Cassie Wild loves swimming now but it wasn’t always the case for the young Scot heading to the Olympics

Cassie Wild took up swimming relatively late and admits she didn’t enjoy it at first. Now the Edinburgh-born backstroke specialist is heading to the Olympic Games, one of four Scots selected in Great Britain’s swimming team for Tokyo.

Thursday, 29th April 2021, 10:46 pm
Cassie Wild says being selected for the Team GB swimming team for the Tokyo Olympics doesn't feel real. Picture: Ian MacNicol/Getty Images for British Olympic Association
Cassie Wild says being selected for the Team GB swimming team for the Tokyo Olympics doesn't feel real. Picture: Ian MacNicol/Getty Images for British Olympic Association

It was watching the London Olympics as a 12-year-old that provided the spark of inspiration for Wild whose attitude at the time had been to focus on other sports.

Her mum Zowie had insisted that she learn to swim and it was only when Cassie started competing that she began to enjoy it.

“I always have to point out how late I started swimming,” explained Wild, now 20. “So I wasn’t learning to swim and thinking, ‘oh I want to be an Olympian’.

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Backstroke specialist Cassie Wild in action at Tollcross in Glasgow.

“It wasn’t until the 2012 Games that I saw an actual Olympics and thought I’d really like to do that.

“By that point I had gone through all the possible sports that I could have to avoid swimming! So at that point I was just focused on the swimming. I remember looking at the crowd and how many people were there. I thought it looked amazing and I would love to do that.

“So it was the atmosphere as much as the sport that I remember.”

Wild is part of Steven Tigg’s training group at the University of Stirling, five of whom have been picked for the Olympics. Fellow Scots Ross Murdoch, Duncan Scott and Kathleen Dawson will be heading to Tokyo along with Middlesbrough’s Aimee Willmott.

The five University of Stirling swimmers selected for the Olympics: Cassie Wild, Duncan Scott, Aimee Willmott, Ross Murdoch and Kathleen Dawson. Picture: Ian MacNicol/Getty Images for British Olympic Association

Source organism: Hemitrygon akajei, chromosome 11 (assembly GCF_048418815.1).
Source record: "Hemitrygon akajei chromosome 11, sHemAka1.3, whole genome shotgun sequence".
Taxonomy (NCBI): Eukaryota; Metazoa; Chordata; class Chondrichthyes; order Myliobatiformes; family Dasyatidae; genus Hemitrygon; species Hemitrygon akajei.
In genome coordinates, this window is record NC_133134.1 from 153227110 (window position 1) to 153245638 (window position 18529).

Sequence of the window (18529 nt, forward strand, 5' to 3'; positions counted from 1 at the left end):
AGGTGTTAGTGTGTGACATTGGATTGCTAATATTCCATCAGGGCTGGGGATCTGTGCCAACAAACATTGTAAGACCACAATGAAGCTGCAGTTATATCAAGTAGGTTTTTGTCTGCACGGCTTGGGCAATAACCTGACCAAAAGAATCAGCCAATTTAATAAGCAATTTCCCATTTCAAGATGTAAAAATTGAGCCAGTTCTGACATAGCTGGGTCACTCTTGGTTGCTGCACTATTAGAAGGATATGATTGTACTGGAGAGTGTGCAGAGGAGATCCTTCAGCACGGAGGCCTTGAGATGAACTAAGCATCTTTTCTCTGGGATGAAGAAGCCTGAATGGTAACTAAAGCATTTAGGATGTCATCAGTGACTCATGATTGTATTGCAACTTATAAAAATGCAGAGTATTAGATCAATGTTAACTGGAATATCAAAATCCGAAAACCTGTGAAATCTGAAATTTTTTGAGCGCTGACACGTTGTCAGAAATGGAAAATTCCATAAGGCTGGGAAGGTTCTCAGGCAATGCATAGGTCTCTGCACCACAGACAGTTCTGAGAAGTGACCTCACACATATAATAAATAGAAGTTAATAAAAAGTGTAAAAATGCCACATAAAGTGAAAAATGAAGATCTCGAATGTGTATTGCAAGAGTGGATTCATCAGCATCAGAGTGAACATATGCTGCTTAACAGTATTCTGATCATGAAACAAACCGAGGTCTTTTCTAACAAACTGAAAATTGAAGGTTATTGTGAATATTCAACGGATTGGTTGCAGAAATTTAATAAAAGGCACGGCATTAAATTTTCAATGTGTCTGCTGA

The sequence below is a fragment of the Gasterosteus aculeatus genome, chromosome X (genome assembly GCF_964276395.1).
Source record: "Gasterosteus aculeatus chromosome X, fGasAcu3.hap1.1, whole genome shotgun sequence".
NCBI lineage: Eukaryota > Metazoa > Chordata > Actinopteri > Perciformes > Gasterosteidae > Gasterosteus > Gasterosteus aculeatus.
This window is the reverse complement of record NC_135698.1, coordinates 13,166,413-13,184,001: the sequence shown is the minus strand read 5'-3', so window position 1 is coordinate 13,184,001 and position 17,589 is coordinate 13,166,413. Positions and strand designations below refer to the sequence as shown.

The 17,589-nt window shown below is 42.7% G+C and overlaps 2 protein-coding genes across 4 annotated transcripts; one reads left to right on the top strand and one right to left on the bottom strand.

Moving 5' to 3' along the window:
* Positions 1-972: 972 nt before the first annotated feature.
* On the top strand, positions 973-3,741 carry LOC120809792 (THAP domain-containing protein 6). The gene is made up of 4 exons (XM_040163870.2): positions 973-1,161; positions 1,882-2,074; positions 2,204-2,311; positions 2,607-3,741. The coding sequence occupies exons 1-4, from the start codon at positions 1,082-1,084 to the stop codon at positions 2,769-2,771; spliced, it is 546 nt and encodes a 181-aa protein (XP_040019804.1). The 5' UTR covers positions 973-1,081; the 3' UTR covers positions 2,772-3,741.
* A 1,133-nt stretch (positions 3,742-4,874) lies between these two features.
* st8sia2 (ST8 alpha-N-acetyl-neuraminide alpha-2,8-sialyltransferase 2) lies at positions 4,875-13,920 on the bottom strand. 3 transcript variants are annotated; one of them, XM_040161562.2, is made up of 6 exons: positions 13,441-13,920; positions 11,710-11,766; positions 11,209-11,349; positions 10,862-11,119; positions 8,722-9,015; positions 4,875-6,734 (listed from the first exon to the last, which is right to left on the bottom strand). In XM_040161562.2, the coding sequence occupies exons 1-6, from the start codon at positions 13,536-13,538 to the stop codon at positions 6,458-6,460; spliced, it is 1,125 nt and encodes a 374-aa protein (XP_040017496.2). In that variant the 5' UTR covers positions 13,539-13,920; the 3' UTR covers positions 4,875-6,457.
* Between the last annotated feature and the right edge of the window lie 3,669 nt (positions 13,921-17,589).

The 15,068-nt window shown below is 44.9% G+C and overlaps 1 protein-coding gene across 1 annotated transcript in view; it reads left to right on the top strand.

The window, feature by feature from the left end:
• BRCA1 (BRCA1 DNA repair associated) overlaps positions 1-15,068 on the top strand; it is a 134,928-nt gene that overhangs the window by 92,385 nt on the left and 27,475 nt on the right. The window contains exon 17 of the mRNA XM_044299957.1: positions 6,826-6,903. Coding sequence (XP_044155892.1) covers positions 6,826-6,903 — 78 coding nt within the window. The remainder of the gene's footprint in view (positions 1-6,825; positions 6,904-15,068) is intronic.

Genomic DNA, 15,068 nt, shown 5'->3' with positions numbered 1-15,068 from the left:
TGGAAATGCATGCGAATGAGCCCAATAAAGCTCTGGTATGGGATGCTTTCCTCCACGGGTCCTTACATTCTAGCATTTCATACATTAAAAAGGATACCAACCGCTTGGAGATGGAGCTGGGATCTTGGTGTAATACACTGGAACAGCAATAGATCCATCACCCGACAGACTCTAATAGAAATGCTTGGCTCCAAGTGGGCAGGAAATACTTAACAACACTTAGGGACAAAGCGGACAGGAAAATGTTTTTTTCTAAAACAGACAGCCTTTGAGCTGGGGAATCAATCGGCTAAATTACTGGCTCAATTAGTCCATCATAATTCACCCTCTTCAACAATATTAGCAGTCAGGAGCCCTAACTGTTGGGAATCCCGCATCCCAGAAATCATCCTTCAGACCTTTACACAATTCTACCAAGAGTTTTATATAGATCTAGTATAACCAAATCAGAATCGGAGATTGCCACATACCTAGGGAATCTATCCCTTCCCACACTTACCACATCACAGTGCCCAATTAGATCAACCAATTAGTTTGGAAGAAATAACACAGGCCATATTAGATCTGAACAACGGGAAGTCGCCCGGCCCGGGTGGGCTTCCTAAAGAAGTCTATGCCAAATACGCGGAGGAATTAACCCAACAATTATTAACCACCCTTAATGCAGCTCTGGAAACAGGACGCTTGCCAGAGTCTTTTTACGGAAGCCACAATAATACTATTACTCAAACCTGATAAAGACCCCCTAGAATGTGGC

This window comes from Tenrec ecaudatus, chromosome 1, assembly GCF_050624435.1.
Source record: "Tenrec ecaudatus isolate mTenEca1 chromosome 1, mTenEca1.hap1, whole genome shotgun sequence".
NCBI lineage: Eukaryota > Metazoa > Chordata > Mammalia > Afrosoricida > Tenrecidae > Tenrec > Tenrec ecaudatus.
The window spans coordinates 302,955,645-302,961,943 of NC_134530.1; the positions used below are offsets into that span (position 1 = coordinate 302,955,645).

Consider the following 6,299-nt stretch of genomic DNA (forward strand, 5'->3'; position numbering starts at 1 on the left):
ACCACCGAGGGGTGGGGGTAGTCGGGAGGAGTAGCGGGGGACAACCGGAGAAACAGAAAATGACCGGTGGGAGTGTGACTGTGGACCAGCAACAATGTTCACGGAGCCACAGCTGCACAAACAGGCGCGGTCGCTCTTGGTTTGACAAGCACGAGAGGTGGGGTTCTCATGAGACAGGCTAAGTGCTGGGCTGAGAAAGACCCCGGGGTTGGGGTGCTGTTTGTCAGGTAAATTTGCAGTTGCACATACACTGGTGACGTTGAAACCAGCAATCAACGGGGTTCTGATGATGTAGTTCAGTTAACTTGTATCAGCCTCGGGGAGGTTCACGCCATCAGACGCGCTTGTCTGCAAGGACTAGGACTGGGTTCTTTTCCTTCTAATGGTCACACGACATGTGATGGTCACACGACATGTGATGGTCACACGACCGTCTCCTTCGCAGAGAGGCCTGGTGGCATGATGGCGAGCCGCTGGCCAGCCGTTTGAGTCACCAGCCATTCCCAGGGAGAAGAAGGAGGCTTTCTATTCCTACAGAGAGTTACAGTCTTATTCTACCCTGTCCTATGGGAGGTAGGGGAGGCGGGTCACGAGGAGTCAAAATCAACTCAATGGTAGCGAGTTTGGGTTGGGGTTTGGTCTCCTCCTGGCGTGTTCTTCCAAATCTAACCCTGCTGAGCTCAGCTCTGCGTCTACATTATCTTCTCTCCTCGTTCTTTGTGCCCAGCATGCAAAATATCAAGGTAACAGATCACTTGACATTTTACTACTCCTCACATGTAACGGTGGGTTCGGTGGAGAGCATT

“I’ve thought about it but it still doesn’t seem real to me yet,” admitted Wild. “I feel like I need to be on the plane and then I’ll think, ‘yeah I’m definitely going now’.

“But I don’t want to put too much pressure on myself as it’s the biggest thing I’ve done so far in my career. I’ll just aim to swim the fastest I can and know that’s the best I can do.

“I would obviously love to make the final but if my best doesn’t get me there then at least I’ll know there’s no more I could have done. Then hopefully by 2024 I’ll be in a better position and definitely thinking about finals.”

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The disruption cause by Covid not only led to the Olympics being postponed by a year but also played havoc with training programmes. With pools closed for long periods it was particularly tough on swimmers but Wild turned the negative into a positive, using the time to work on her strength and conditioning.

“To be honest, I think lockdown was the best thing that could have happened to me,” she said. “I gained a lot of confidence and if anything it made me more determined to get back in and really improve. I feel that explains why I’ve been swimming so well.

“Before lockdown I had plateaued a fair bit when transitioning from junior to senior. And that knocked my confidence quite a lot. And then just before lockdown I had a PB at BUCS [the British Universities championships] in February, the first for about three years.

“So when we went into lockdown I felt quite motivated to keep going. I did a lot of work, cycling every day and had a weights bench at home. I did workouts with Scottish Swimming. I knew I had put in the work so when we came back I felt quite confident in myself.

“For the first week it was nice to have a break from the pool. But by week 14 I was ready to get back in!”

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